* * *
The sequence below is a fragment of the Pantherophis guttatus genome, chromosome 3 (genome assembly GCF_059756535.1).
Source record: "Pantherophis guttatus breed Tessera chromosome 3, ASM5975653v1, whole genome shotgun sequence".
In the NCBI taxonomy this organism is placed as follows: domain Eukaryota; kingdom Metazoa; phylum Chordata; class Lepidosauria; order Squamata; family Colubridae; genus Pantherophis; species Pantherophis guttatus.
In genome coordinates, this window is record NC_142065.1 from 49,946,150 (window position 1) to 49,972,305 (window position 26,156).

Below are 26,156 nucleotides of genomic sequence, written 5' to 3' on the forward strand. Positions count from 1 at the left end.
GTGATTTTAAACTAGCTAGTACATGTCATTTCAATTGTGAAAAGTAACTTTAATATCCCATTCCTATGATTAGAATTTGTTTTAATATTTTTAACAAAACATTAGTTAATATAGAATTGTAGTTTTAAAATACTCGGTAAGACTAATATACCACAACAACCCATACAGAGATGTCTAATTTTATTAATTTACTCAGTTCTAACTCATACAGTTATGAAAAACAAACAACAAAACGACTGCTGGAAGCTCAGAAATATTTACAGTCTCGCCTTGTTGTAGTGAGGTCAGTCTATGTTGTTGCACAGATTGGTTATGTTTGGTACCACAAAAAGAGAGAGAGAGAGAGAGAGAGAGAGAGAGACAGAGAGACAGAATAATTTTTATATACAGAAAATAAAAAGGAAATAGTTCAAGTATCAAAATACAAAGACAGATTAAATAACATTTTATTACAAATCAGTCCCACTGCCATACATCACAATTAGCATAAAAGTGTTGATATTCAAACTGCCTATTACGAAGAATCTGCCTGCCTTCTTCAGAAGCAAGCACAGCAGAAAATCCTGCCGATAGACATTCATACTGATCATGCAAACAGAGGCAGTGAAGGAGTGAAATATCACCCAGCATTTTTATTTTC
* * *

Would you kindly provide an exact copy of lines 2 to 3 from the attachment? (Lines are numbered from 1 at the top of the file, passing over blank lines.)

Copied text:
Source record: "Pantherophis guttatus breed Tessera chromosome 3, ASM5975653v1, whole genome shotgun sequence".
In the NCBI taxonomy this organism is placed as follows: domain Eukaryota; kingdom Metazoa; phylum Chordata; class Lepidosauria; order Squamata; family Colubridae; genus Pantherophis; species Pantherophis guttatus.